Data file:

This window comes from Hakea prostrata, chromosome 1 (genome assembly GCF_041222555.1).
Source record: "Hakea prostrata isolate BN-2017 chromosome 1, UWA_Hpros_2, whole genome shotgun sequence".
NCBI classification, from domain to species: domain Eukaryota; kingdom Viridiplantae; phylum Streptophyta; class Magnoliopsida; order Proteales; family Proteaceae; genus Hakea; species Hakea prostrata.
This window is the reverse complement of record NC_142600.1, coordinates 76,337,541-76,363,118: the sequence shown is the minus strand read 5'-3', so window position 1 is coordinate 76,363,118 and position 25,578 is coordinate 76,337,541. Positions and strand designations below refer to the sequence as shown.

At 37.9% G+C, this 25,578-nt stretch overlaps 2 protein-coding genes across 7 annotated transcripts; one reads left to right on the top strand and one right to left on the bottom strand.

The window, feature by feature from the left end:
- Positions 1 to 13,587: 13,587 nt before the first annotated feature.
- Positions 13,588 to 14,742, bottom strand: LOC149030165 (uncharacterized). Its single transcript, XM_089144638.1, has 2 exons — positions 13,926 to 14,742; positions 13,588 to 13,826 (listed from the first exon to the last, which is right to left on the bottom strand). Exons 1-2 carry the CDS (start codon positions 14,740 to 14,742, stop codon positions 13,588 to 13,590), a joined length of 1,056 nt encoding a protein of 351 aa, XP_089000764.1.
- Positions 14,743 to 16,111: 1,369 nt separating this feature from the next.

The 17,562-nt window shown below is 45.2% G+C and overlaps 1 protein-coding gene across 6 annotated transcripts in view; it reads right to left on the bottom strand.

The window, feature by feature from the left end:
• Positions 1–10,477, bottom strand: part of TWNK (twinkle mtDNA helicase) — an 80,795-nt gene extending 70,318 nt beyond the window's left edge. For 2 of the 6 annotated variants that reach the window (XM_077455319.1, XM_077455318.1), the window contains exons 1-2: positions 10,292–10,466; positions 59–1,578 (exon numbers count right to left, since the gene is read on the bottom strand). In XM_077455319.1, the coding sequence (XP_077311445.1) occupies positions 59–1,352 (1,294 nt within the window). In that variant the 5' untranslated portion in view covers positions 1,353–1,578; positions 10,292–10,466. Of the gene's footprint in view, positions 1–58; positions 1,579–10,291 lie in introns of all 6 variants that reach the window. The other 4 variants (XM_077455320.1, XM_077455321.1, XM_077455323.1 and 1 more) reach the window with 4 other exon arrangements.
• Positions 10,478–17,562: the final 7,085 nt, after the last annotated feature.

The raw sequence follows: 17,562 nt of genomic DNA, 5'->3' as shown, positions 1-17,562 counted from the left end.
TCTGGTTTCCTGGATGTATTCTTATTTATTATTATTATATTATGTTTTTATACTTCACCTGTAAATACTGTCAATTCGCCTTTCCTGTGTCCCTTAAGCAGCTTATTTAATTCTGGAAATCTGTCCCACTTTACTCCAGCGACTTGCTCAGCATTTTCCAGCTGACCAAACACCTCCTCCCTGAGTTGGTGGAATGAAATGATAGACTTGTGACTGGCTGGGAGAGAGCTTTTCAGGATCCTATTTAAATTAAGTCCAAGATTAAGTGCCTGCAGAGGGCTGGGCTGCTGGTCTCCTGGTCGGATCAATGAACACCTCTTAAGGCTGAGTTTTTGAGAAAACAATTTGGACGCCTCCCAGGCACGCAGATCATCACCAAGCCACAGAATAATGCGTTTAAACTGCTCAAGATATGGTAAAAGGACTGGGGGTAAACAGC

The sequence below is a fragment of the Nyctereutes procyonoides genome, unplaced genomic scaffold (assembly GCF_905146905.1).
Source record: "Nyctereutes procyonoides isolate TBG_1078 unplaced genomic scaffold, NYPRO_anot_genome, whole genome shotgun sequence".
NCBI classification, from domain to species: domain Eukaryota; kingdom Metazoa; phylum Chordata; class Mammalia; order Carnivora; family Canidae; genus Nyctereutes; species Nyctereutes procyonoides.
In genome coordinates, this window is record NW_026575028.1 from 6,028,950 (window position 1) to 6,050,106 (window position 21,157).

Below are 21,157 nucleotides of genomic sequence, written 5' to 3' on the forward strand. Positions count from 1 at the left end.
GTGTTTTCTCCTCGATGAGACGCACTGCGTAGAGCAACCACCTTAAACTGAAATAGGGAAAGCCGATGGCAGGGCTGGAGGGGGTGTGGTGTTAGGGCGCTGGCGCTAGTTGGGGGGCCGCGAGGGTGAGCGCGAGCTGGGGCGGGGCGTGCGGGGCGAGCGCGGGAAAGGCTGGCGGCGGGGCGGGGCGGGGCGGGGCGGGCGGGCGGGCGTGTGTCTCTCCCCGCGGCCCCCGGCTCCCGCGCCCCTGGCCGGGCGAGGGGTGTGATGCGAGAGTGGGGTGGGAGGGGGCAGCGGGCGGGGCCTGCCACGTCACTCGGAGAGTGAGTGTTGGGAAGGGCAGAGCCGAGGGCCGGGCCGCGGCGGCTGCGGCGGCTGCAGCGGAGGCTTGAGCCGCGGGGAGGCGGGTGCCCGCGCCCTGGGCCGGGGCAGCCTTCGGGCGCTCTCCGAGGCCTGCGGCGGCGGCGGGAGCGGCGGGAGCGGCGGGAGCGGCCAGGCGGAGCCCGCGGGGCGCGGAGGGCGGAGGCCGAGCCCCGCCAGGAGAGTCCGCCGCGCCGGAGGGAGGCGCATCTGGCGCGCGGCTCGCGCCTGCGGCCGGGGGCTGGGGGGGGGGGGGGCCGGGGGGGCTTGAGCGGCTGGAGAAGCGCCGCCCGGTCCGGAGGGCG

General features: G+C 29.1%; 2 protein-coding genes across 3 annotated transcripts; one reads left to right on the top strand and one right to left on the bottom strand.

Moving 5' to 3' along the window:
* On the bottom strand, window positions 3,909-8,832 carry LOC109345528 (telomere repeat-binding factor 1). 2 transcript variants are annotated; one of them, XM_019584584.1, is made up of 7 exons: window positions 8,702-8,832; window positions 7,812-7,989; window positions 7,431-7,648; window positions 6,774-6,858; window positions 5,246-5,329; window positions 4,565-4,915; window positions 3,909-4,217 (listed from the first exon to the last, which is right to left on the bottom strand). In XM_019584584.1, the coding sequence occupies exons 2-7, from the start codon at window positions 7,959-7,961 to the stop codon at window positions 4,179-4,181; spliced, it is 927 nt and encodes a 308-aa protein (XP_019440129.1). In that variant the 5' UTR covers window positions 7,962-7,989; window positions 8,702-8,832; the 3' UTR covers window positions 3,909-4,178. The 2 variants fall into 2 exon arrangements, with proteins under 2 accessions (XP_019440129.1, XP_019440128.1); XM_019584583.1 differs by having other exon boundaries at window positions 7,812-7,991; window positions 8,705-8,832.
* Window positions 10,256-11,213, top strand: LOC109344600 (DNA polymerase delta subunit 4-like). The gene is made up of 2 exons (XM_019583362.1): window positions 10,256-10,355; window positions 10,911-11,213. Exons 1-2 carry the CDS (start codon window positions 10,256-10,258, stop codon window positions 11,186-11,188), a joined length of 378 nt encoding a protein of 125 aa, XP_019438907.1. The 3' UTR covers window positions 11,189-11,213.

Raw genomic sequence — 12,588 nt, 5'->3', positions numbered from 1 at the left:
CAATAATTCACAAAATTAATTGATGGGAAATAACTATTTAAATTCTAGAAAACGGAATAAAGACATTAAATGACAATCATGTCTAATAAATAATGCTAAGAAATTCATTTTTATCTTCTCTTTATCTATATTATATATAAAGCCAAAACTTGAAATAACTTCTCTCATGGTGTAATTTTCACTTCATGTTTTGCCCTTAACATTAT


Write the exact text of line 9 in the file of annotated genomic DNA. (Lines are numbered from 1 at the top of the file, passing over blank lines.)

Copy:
- Positions 14,743 to 16,111: 1,369 nt separating this feature from the next.